Through eliminating dysfunctional parts and removing a number of walls, OMA plans to breathe new life into Russia’s largest museum building.
Rem Koolhaas has arrived in Moscow to present OMA’s renovation plans for the New Tretyakov Gallery on Krymsky Val. The redesign of the Soviet modernist landmark will be the third major cultural project for the Dutch firm in Russia, after the modernization plan for the State Hermitage Museum in St. Petersburg and the design of the Garage Museum of Contemporary Art in Moscow.
Russian architecture firm Reserve will collaborate on the project as a local partner.
With a space of more than 61,000 square meters, the building housing the New Tretyakov Gallery and the Central House of Artist is the largest museum structure in the country. The Gallery is home to some of the greatest works of 20th century Russian and Soviet art, such as Malevich’s iconic ‘Black Square’ and Chagall’s ‘Over the Town.’
The concept unveiled by the revered architect identifies four distinct areas, clarifying the orientation and creating a basis for architectural differentiation. The vast space of the building will be divided into Art Storage, an Education Center, the Collection, and a Festival Hall.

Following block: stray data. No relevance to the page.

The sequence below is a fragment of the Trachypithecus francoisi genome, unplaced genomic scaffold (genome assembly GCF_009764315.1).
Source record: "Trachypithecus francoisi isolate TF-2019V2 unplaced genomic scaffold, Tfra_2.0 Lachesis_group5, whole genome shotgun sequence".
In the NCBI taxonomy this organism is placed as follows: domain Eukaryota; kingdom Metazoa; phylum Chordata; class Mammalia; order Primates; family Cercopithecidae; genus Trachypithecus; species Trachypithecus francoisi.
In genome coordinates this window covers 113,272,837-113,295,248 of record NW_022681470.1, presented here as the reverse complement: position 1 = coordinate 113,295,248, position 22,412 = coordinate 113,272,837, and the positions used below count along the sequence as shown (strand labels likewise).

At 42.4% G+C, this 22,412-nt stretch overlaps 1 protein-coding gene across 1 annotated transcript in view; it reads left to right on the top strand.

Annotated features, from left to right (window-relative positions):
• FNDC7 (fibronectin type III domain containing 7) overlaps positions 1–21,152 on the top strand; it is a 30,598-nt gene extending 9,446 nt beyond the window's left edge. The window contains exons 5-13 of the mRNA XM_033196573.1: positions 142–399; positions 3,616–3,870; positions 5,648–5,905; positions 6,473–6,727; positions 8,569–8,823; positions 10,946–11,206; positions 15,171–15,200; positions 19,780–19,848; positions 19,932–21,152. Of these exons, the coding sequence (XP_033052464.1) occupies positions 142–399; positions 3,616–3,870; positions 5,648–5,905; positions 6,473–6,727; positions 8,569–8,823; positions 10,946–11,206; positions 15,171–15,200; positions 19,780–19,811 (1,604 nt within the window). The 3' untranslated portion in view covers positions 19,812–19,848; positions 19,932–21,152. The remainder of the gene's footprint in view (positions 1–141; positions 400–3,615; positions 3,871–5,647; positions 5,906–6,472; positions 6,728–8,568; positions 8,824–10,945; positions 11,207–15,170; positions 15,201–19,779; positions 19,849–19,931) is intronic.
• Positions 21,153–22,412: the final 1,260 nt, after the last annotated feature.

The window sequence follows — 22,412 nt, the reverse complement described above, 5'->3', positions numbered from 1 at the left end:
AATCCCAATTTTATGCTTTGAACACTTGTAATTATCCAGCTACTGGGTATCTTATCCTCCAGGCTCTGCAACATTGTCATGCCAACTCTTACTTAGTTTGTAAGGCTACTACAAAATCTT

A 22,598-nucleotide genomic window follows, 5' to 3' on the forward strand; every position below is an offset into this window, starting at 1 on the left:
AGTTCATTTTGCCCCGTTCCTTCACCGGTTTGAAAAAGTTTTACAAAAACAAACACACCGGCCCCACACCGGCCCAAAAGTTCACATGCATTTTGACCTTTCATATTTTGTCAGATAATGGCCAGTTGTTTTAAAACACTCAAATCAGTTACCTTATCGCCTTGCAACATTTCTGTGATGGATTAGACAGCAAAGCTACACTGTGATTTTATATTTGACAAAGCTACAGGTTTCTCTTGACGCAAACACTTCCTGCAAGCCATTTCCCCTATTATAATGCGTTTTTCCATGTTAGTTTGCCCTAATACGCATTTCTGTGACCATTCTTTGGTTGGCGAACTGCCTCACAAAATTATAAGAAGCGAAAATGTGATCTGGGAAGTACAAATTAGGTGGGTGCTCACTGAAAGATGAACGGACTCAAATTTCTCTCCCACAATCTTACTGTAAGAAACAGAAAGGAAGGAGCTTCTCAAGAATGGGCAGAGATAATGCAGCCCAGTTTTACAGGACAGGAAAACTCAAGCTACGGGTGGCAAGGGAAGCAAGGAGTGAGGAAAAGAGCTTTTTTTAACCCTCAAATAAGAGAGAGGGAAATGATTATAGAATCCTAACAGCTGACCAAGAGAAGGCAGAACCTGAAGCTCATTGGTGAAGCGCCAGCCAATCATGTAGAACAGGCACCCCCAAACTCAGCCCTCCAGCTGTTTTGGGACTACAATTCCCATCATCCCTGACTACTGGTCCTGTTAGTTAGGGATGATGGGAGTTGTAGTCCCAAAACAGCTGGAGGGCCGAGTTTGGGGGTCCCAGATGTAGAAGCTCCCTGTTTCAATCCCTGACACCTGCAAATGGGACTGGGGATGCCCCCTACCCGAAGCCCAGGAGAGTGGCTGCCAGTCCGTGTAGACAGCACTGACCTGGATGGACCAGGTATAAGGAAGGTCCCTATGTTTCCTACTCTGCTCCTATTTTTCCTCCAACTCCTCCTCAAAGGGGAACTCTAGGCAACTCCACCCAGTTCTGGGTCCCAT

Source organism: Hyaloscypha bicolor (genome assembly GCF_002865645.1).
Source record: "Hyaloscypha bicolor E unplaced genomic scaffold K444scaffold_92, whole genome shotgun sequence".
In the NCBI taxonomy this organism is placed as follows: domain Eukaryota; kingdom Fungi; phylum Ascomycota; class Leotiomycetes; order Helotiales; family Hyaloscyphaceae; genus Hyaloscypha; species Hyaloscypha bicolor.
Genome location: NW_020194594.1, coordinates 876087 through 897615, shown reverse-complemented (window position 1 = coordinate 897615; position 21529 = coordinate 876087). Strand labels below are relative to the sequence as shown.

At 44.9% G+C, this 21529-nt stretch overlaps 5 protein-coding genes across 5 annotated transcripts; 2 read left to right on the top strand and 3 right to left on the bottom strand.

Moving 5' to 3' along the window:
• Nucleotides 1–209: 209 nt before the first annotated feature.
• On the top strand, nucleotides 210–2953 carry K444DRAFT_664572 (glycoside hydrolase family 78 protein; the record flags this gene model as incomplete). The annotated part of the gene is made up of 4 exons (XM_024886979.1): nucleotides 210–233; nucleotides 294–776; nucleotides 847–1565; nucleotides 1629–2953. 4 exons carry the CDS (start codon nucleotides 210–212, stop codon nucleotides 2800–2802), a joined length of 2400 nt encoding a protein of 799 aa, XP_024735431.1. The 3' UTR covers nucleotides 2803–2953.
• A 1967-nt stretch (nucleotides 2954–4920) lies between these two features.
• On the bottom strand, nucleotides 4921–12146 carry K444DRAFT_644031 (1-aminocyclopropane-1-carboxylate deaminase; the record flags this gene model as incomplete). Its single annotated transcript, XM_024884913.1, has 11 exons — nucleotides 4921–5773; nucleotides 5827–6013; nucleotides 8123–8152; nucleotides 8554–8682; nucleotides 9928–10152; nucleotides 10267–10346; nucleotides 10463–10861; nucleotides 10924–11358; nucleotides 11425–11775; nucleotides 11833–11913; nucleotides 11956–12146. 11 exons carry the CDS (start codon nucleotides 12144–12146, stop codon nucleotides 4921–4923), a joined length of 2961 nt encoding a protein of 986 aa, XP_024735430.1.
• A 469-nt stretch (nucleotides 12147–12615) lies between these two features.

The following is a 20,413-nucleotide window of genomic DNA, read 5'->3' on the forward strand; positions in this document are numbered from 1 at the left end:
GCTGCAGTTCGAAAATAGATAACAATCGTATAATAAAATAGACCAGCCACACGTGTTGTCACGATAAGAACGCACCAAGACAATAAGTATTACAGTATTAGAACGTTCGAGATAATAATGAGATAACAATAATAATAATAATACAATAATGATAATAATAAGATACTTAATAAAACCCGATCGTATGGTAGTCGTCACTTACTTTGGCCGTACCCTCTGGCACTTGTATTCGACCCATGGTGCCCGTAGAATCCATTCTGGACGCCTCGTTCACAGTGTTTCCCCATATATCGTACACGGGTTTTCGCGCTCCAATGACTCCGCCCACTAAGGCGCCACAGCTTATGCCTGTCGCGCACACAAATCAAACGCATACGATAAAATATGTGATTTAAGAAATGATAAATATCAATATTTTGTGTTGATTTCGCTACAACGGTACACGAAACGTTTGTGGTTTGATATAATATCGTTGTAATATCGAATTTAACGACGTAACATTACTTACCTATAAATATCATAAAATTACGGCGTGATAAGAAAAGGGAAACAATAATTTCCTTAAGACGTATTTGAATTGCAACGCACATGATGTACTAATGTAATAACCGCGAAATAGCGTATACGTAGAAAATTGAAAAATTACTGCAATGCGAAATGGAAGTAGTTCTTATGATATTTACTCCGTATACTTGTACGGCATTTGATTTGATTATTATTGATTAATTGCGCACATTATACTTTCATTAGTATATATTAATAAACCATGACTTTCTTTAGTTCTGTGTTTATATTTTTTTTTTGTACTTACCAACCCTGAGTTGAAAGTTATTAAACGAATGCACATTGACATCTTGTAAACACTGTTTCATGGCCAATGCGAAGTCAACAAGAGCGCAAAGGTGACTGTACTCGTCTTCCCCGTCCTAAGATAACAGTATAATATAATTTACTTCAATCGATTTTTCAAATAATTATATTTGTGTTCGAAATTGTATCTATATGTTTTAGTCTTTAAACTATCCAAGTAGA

Speaking during a press conference on Tuesday, Koolhaas said that each of the sectors will have a distinctive identity and role, and will be linked by a new pedestrian route along the embankment side of the Moskva River. Carefully placed cutouts in the façade will open up the interior spaces to the city.
“Our proposal is a reconsideration of the New Tretyakov, focusing on improving its spatial infrastructure and the elimination of dysfunctional parts,” Koolhaas said.
“We also undo the absolute separation between museum and the House of Artist, and remove a number of walls to make the different components more accessible and visible. Because of its size, it is almost impossible to consider it as a homogeneous entity; modern interventions which were unaffordable in Soviet times, such as escalators, improve circulation and draw together the different autonomous elements of the museum complex.”
Designed by Nikolay Sukoyan and Yury Sheverdyaev in 1964 and completed in 1983, the building housing the New Tretyakov Gallery and the Central House of Artist is considered one of the finest examples of Soviet modernism. However, it was threatened with demolition in 2008, after plans were announced for an ambitious Norman Foster-designed project to be built on the site. Following massive public outcry, the project was called off.
Text: Timur Zolotoev